This guide provides a framework for the selection of appropriate storm damage risk reduction treatments for low-volume roads. There are important tasks and processes that are necessary to make informed treatment selections that this guide does not cover in detail, but should be included in comprehensive road management programs. These tasks include road condition inventories, hazard assessments, and strategic plans for treating high-hazard sites. Specific “stormproofing” measures discussed in this guide include timely road maintenance, many key road drainage measures, culvert diversion prevention, pulling back marginal fill slopes, use of biotechnical and vegetative slope stabilization and erosion control, gully prevention, bridge maintenance, and many other measures.
This publication is the annual National Marine Fisheries Service yearbook of fishery statistics for the United States for 2014. The report provides data on U.S. recreational catch and commercial fisheries landings and value, as well as other aspects of U.S. commercial fishing. In addition, data are reported on the U.S. fishery processing industry, imports and exports of fishery-related products, and domestic supply and per capita consumption of fishery products.
This handbook (USGS Professional Paper 1815) was designed as a guide to the science and simulation models for understanding the dynamics and impacts of sea level rise on coastal ecosystems. Coastal land managers, engineers, and scientists can benefit from this synthesis of tools and models that have been developed for projecting causes and consequences of sea level change on the landscape and seascape.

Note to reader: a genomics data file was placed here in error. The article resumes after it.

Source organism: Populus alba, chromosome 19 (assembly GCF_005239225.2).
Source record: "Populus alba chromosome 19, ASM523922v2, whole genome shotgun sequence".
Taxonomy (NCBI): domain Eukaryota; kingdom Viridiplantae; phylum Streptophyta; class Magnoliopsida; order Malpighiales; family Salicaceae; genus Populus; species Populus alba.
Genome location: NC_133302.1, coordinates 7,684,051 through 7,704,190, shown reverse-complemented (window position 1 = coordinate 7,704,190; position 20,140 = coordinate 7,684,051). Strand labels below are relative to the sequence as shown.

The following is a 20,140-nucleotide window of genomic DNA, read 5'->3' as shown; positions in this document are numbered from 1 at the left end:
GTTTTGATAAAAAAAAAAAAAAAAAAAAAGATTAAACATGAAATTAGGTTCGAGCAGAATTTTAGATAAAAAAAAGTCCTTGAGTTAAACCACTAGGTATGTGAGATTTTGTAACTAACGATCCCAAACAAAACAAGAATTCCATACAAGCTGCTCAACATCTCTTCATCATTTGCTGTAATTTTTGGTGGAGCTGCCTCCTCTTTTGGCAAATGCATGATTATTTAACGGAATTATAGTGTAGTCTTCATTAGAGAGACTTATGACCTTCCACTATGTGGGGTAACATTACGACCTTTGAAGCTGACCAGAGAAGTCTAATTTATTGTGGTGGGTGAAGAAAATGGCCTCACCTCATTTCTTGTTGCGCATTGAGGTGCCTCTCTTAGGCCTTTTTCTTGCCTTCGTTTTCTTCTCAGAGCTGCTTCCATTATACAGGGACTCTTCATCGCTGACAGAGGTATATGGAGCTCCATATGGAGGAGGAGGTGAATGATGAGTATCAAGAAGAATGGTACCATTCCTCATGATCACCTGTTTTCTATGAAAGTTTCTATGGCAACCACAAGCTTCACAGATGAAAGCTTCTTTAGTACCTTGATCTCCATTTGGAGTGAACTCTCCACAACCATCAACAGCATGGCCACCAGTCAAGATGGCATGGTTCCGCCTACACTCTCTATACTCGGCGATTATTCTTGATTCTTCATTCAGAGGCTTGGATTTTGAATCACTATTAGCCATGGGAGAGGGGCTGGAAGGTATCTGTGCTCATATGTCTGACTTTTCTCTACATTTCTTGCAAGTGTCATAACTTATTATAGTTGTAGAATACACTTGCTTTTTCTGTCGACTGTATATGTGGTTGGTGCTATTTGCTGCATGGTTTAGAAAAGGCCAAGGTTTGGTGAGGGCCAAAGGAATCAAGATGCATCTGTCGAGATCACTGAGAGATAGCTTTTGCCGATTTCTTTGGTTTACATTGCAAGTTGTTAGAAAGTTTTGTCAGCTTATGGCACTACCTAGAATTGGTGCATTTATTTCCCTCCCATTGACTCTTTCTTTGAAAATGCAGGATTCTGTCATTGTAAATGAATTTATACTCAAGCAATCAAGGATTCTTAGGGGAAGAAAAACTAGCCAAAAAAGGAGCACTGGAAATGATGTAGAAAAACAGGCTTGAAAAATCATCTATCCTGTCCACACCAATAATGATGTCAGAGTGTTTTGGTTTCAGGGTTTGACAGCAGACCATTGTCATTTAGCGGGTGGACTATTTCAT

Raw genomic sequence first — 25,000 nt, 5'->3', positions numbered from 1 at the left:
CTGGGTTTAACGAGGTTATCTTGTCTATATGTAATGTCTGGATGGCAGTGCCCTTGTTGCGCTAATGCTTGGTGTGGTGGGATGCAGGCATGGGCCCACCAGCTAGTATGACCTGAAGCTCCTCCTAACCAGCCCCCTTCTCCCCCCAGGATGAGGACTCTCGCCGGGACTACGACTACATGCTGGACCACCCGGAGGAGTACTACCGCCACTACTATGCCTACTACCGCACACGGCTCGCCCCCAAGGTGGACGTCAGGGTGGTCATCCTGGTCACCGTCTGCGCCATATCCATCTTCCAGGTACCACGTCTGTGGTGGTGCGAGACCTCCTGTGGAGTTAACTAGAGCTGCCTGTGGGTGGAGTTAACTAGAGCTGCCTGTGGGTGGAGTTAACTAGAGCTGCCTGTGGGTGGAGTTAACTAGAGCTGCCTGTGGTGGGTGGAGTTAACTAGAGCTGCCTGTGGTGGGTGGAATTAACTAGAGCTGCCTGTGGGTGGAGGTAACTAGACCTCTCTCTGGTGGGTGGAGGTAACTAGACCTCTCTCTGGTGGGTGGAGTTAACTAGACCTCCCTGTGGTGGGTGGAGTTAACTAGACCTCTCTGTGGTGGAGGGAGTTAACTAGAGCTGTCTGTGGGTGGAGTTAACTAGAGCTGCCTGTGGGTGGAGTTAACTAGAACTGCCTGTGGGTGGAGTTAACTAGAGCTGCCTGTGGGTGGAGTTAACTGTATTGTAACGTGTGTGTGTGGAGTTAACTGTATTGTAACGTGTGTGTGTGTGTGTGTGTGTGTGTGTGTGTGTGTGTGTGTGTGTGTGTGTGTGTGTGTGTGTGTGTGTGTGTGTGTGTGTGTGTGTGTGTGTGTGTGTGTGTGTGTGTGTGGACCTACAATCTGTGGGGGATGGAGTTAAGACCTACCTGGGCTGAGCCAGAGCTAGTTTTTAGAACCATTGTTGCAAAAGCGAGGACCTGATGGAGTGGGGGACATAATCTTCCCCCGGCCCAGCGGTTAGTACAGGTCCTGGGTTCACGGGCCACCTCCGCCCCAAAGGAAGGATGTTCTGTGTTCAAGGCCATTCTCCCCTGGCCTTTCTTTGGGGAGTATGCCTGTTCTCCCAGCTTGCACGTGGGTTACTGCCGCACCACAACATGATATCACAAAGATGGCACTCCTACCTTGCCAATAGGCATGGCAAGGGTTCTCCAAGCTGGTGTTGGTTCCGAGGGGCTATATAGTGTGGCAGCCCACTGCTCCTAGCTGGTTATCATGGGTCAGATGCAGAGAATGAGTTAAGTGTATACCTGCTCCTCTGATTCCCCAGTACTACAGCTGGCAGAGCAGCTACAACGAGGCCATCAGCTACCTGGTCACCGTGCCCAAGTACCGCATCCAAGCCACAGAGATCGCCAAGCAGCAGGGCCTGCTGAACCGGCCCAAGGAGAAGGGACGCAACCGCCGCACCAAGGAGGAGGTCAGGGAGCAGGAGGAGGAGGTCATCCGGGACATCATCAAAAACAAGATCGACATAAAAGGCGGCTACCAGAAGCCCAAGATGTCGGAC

This report discusses impacts of Hurricane/Post Tropical Cyclone Sandy on fishing and fishing-related businesses in New York and New Jersey one year after landfall. It describes major factors leading to different levels of impact on different sectors, and some reasons behind these different impact levels. Further examined are types of impediments to recovery, aids to recovery, and community impacts. It concludes with (1) two factors that can potentially improve response to, and lessen impacts of, future natural disasters, and (2) lessons learned by the researchers.
Many climate-related hydrologic variables in New England have changed in the past century, and many are expected to change during the next century. It is important to understand and monitor these changes because they can affect human water supply, hydroelectric power generation, transportation infrastructure, and stream and riparian ecology. This report describes a framework for hydrologic monitoring in New England by means of a climate-response network.
This report—the first phase of the Department of the Interior (DOI) assessment effort for Hurricane Sandy projects—was developed for DOI by a metrics expert group of physical and ecological scientists and socioeconomic experts who recommended performance metrics for measuring changes in resilience resulting from the DOI-sponsored projects. It identifies natural and artificial coastal features most affected by Hurricane Sandy along the Northeast coast—such as marshes, beaches, and estuaries—and recommended metrics that would indicate resilience change in those features.